Factors Affecting International Business
Factors Affecting International Business – Many factors have a great influence on international business. These factors included a variety of elements that can shape the success or failure of any business operating on a global scale. Understanding these factors is important for organizations seeking to thrive in the complex and dynamic international business environment.
Different factors that affect an international business are as follows:
1) Political Factors
These factors concern government policies, laws and administrative orientations of different countries and regional economic blocks. Political factors form the basis for regulating international trade concerning tariffs, quotas and technical standards. Countries with a strong business sector have different political priorities that either help or hinder the country’s ability to conduct international trade.
2) Economic Factors
Any business’ success is tied to the health of the economy, which in turn affects the demand for your goods and services in international markets. The level of demand for goods or services in international markets is influenced by rates of economic growth. However, economic growth rates may be high in some nations and low in others. For example, the 2010-2012 Eurozone debt crisis slowed down economic growth in many European countries at a time when nations in other areas were experiencing an economic boom.
Some economic factors that have a direct impact on international business include the following points:-
- Fiscal policy
- Interest rates
- Inflation rates
- Employment level
- Income distribution
- Demand for various products
- Value of the country’s currency
- Allocation of government budget
- The purchasing power of the customers
3) Technological Factors
Technology availability and the technical capabilities of multinational companies play an important role in determining corporate prosperity in host countries. Factors such as broadband connectivity and technical training have become important components of successful operations in the modern business world. Moreover, the levels of technological development in a given country determine the scope of technical understanding among its population. While it may be easier to develop and maintain high-technology operations in countries with a strong technological base, the same cannot be said for low-tech nations.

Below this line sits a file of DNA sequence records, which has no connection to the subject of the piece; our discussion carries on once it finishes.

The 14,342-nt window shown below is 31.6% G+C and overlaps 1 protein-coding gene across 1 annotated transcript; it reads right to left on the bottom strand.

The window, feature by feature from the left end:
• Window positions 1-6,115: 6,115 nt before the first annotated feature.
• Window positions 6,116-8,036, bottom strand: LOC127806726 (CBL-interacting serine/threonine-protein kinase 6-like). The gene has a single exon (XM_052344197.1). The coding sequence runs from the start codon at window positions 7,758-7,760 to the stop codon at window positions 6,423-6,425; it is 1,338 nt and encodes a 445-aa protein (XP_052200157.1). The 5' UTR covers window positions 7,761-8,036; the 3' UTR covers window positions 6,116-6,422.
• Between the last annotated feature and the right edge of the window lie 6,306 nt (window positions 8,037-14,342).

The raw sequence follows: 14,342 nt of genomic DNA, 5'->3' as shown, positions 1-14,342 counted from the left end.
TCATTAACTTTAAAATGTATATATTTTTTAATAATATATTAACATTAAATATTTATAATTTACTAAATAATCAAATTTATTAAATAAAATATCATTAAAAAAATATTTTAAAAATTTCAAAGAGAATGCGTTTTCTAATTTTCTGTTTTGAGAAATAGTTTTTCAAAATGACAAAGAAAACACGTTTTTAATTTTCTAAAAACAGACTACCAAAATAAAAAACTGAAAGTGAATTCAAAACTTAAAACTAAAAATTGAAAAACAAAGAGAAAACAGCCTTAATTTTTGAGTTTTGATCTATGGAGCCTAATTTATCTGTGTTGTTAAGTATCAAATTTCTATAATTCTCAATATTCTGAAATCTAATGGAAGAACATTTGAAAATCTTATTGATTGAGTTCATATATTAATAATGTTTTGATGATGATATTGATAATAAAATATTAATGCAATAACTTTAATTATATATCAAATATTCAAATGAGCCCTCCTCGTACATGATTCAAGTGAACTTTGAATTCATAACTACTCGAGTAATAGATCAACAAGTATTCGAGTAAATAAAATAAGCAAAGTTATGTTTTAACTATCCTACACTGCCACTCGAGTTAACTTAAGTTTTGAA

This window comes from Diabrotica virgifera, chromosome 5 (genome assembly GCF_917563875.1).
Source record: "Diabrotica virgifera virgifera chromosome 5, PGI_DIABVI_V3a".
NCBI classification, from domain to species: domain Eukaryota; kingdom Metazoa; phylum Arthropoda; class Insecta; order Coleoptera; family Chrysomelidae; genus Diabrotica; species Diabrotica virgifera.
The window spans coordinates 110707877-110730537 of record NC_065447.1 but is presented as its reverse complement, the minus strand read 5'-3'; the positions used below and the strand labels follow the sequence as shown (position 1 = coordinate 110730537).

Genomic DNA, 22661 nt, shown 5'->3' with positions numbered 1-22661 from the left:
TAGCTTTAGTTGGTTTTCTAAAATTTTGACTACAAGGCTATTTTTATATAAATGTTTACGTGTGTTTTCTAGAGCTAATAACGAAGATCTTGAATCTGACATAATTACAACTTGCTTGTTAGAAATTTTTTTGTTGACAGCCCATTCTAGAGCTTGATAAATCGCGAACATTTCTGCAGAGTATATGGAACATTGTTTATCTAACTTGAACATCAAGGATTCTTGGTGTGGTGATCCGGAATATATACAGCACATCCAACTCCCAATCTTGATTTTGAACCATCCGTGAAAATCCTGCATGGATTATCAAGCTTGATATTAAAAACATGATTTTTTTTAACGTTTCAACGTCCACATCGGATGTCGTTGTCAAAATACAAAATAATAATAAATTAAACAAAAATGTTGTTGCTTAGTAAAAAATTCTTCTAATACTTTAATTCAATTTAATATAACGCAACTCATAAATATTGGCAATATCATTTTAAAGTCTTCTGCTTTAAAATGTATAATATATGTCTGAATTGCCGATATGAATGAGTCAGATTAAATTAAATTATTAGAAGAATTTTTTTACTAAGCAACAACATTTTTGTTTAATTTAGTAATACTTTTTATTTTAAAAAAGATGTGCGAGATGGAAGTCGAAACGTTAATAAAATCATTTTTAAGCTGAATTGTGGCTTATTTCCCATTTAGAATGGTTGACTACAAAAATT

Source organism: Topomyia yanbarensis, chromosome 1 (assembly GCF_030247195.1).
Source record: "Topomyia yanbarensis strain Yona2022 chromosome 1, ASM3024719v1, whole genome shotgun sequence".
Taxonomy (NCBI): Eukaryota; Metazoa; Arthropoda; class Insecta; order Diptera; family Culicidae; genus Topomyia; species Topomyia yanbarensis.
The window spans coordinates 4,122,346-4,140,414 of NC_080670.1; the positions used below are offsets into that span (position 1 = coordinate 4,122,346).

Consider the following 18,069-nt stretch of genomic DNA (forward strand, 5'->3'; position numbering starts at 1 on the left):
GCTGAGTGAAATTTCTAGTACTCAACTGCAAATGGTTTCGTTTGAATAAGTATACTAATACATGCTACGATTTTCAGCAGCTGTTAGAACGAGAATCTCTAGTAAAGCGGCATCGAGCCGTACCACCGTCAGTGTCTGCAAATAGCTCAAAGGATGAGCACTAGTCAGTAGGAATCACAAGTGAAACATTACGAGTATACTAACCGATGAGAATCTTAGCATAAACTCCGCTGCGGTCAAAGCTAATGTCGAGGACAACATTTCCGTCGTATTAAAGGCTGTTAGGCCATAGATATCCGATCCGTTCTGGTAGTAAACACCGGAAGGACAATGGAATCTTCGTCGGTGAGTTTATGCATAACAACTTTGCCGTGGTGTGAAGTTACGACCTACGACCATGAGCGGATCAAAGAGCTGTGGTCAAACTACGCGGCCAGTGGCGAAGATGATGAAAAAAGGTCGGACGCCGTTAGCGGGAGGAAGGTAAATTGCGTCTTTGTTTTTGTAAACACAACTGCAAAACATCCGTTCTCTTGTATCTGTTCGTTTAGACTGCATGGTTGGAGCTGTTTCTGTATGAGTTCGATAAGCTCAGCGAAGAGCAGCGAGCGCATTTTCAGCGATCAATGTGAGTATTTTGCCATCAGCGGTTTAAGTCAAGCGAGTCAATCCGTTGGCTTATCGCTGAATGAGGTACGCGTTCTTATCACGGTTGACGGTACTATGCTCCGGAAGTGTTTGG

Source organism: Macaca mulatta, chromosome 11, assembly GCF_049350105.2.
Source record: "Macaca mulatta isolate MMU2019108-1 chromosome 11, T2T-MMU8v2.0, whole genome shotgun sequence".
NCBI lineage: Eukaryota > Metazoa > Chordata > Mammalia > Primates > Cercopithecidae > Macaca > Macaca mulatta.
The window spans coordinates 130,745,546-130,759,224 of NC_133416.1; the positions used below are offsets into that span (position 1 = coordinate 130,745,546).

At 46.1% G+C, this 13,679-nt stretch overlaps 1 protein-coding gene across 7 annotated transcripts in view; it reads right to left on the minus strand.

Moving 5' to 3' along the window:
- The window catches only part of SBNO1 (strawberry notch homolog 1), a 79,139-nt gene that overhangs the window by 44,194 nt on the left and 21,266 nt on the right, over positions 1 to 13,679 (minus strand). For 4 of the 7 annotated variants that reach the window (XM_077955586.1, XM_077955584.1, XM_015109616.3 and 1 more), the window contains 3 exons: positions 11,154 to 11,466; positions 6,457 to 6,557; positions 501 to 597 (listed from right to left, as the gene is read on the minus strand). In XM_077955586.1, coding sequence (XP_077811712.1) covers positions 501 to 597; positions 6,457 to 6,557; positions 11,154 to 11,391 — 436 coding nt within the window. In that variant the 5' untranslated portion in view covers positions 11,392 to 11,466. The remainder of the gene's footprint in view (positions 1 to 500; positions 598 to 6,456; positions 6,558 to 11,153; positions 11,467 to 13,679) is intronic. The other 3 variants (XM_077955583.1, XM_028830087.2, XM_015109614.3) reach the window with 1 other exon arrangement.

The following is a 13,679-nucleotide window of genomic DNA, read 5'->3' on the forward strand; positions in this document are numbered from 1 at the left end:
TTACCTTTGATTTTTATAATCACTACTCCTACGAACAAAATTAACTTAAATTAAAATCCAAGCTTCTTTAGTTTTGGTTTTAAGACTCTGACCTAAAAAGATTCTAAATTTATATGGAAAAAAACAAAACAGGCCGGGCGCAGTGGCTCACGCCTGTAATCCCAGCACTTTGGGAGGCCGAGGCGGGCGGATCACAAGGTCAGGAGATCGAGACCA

4) Social Factors
Demographic factors such as religion and culture affect the types, quality, functional features and demand levels of your products in international markets. Social factors such as awareness, education, and the trends in society have an impact on consumer behaviour when it comes to purchasing various goods and services. Cultures attach different meanings to time, objects, names, colours and attitudes. For example, General Motors experienced low sales when it introduced the Nova car in Latin American markets because the car name translated to “it does not move” in Spanish. Therefore, multinational corporations must be able to understand, interpret and respond to cultural nuances and patterns that are characteristic of the international business environment.